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Hospital Administration Management Technology Adoption; A Theoretical Test of Technology Acceptance Model and Theory of Planned Behavior on HAMT Adoption

Ampadu Seth , Azamela John Coffie, Amoako Richard, Sarfo Adu-Yeboah Stephen
American Journal of Public Health Research. 2019, 7(1), 21-26. DOI: 10.12691/ajphr-7-1-4
Received December 11, 2018; Revised January 12, 2019; Accepted February 04, 2019

Abstract

This paper focused on broadening users and HAMT technology elite knowledge on the adoption of Hospital Administration Management System Technology base on the amalgamation of Theory of Planned Behavior and Technology Acceptance Model. In regards to this, 236 questionnaires were distributed to health professionals out of which 200 were recouped. The 200 Health Professionals were from different hospitals and clinics for this paper, the makeup of the population sample consist of Nurses, Doctors, and Administrative staff as they form the majority users of HAMT. Every institution needs reliable information or data to operate successfully, it is, therefore, worthwhile to say that information or data on hand has a significant influence on the outcome of treatment of patients. The results of the study fascinatingly demonstrate the significant factors of HAMT adoption and the impact of each delineated element. The outcomes established that the majority of health workers will adopt HAMT base on their Perceived Usefulness, Perceived Ease of Use, Attitude, Subjective Norms and Subjective.

1. Introduction

As the world tries to embrace technology as part of our daily life, every aspect of human life keeps evolving in this direction, almost every organization; institutional settings are doing everything in their power to enhance their service delivery system and to also speed up operations. The health sector has not been left out in this technology proliferation 1. It seems there is no limit on IT capabilities. Health technology has the ability to enhance life quality, diagnose and provide alternative treatment, keep records of patients health history, beef up health delivery system and also ensure health care cost-effectiveness 1 In a unique working environment, institutions try to find innovative strategies to enhance information sharing 2 such is the brain behind the introduction of Health Administration Management Technology (HAMT). Innovative health care administration and management prolong to be a great influence in the search for quality health care delivery coupled with cost-benefit, this is because such innovation uplift organizational competitiveness and productivity level 1, 3 Innovative Management, Service delivery, and creative innovation is important to any establishment as it could be the light for spawning returns, maintaining competition and automatically speeding operational process 1. HAMT makes it possible for staff and another related department in the hospital access patients’ record on a real-time as compared to a traditional system where paper or patient ledger has to be rolled from one department to the other 4.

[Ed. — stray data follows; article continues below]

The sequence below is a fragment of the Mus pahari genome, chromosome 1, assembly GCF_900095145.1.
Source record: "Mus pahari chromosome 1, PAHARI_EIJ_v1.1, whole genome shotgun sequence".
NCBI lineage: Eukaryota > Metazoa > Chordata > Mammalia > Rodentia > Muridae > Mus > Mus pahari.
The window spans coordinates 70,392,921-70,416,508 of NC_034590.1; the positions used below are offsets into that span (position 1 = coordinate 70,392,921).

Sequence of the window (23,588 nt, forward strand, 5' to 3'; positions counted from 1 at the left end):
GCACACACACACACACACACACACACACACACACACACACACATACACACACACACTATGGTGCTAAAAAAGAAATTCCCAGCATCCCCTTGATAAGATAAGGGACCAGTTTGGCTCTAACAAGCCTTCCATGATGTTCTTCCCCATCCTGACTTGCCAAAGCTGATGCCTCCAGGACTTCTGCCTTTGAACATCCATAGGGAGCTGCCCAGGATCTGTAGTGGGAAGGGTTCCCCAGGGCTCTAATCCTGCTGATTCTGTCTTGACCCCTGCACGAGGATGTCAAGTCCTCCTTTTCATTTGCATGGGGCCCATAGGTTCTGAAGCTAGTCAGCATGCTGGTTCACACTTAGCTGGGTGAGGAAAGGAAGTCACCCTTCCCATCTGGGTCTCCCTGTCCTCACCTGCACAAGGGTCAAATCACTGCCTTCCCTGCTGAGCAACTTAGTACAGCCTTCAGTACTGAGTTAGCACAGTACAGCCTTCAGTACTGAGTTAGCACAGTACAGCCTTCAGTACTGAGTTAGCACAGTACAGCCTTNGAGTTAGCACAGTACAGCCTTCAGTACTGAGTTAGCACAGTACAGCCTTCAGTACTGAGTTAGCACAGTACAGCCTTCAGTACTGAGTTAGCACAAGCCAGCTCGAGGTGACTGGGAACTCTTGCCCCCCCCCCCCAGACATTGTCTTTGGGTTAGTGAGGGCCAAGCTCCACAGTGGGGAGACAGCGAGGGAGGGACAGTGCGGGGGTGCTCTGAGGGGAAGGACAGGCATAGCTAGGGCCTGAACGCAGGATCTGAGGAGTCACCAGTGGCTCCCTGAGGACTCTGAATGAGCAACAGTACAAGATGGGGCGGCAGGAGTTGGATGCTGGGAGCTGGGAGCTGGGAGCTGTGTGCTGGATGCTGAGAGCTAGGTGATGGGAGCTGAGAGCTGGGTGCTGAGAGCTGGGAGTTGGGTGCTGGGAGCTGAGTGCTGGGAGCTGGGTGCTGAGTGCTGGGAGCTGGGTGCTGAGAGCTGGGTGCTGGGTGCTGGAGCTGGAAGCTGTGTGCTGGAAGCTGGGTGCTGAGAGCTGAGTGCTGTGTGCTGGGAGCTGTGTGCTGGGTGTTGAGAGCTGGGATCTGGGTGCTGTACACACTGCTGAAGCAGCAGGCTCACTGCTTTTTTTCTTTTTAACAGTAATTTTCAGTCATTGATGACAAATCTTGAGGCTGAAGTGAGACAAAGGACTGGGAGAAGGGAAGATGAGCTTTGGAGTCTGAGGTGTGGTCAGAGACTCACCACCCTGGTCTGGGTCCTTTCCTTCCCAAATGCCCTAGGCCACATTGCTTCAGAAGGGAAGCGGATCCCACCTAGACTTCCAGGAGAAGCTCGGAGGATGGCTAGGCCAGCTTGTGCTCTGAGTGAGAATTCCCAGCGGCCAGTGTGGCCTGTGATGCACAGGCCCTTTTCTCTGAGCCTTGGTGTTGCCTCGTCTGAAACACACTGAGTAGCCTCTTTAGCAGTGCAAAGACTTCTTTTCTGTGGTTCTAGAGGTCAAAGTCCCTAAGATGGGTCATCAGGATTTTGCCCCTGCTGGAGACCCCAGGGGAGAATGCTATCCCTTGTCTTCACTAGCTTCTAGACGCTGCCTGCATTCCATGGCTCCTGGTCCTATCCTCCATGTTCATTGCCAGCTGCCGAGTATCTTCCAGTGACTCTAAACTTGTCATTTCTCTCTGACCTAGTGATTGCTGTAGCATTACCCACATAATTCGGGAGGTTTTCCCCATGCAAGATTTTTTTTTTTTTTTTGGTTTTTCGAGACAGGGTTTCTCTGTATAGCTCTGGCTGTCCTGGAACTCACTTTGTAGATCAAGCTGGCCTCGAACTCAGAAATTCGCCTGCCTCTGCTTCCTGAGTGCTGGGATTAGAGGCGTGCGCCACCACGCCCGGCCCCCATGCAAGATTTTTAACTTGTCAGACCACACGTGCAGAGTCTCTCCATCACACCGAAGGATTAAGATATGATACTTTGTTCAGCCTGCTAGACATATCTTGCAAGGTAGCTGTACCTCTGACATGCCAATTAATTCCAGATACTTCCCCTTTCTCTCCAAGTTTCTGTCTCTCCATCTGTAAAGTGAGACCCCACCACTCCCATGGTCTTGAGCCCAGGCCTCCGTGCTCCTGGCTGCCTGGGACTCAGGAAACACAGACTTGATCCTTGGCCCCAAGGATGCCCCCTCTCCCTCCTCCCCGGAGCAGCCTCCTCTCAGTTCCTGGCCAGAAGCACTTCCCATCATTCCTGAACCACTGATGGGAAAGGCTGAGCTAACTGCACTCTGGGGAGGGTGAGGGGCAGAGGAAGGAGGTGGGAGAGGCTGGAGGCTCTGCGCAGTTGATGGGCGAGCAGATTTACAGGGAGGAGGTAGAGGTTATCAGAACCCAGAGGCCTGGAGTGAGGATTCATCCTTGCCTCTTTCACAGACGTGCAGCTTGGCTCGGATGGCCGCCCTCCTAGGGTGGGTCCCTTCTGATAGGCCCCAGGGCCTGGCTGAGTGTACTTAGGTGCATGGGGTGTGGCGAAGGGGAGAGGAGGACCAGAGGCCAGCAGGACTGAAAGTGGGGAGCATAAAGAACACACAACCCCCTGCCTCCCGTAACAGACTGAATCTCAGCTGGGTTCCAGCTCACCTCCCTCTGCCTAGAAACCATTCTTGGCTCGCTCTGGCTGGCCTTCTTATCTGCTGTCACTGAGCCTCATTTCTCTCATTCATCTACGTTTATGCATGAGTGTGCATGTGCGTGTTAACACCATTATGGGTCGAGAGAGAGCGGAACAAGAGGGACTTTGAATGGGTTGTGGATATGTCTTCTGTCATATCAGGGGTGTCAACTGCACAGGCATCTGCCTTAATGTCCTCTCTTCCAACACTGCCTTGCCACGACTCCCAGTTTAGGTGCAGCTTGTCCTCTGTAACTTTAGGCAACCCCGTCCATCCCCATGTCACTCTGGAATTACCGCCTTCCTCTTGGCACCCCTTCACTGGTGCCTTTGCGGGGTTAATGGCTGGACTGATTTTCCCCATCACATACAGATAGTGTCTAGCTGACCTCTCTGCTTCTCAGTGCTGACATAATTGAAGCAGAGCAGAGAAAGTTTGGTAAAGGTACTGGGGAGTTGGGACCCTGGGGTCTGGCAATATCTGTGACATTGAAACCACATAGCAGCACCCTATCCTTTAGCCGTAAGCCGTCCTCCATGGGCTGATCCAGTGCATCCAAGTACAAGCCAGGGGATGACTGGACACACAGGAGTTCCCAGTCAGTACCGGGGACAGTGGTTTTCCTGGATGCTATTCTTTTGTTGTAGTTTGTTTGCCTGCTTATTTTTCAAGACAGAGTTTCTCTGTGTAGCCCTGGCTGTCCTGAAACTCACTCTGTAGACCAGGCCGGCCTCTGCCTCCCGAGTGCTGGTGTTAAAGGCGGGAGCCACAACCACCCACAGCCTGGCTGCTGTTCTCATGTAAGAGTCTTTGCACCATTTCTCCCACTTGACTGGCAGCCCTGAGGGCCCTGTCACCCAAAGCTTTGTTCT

The adoption and use of Hospital Administration Management System Technology (HAMT) has a potential to decrease patients stay time, reduce cost, save office space, enhance chance in operation and facilitate information dissemination 5. Hospitals as an entity for delivering health care are tasked to offer patients cure or treatment through health expertise with the requisite technology which would be able to provide fast and adequate information of patients in other to give them the best service 6. Being innovative does not only speed up the delivery process, it also enhances the competitive nature of an establishment 7.

2. Statement of Problem

HAMT as an Innovative Healthcare management tool is in the early stage as few Hospitals in Ghana have adopted it and moreover, it’s new in the health sector, it is therefore necessary to understand users’ acceptance of Hospital Administration Management System Technology as an add on to the current search for a suitable Innovative healthcare Technology.

Adoption of HAMT varies when compared to other countries example is the survey by the AHA (American Hospital Association) concluded that 1.5 percent of Hospital staff have an understanding of HAMT, while another research estimated that 7.6 percent have a basic understanding of the system 8, 9.

2.1. Research Questions

1. What are the factors that influence the adoption of HAMT?

2. Do Attitude, Usefulness, Ease of Use affect the adoption of HAMT adoption?

3. Can Social Behavior and Subjective Norms impact on HAMT adoption?


2.1.1. Research Hypothesis

H1: there is a significant correlation between Attitude and HAMT adoption

H2: Perceived Ease of Use significantly affect HAMT adoption.